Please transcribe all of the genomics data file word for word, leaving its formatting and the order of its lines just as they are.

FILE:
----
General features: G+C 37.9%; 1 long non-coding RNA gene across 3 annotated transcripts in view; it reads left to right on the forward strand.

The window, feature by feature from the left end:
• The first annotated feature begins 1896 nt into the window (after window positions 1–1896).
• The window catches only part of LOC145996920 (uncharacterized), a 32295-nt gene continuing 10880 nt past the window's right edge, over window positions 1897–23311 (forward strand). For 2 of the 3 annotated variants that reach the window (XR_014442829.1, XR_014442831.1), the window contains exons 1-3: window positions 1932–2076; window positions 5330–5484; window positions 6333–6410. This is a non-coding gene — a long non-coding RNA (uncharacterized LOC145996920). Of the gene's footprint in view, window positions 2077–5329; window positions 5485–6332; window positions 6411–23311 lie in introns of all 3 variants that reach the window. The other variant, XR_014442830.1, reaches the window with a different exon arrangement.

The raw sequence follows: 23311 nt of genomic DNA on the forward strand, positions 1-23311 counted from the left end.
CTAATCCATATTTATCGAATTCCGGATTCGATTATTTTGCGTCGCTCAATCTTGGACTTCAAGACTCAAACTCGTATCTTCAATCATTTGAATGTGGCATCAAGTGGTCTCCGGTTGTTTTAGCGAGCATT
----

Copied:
General features: G+C 37.9%; 1 long non-coding RNA gene across 3 annotated transcripts in view; it reads left to right on the forward strand.

The window, feature by feature from the left end:
• The first annotated feature begins 1896 nt into the window (after window positions 1–1896).
• The window catches only part of LOC145996920 (uncharacterized), a 32295-nt gene continuing 10880 nt past the window's right edge, over window positions 1897–23311 (forward strand). For 2 of the 3 annotated variants that reach the window (XR_014442829.1, XR_014442831.1), the window contains exons 1-3: window positions 1932–2076; window positions 5330–5484; window positions 6333–6410. This is a non-coding gene — a long non-coding RNA (uncharacterized LOC145996920). Of the gene's footprint in view, window positions 2077–5329; window positions 5485–6332; window positions 6411–23311 lie in introns of all 3 variants that reach the window. The other variant, XR_014442830.1, reaches the window with a different exon arrangement.

The raw sequence follows: 23311 nt of genomic DNA on the forward strand, positions 1-23311 counted from the left end.
CTAATCCATATTTATCGAATTCCGGATTCGATTATTTTGCGTCGCTCAATCTTGGACTTCAAGACTCAAACTCGTATCTTCAATCATTTGAATGTGGCATCAAGTGGTCTCCGGTTGTTTTAGCGAGCATT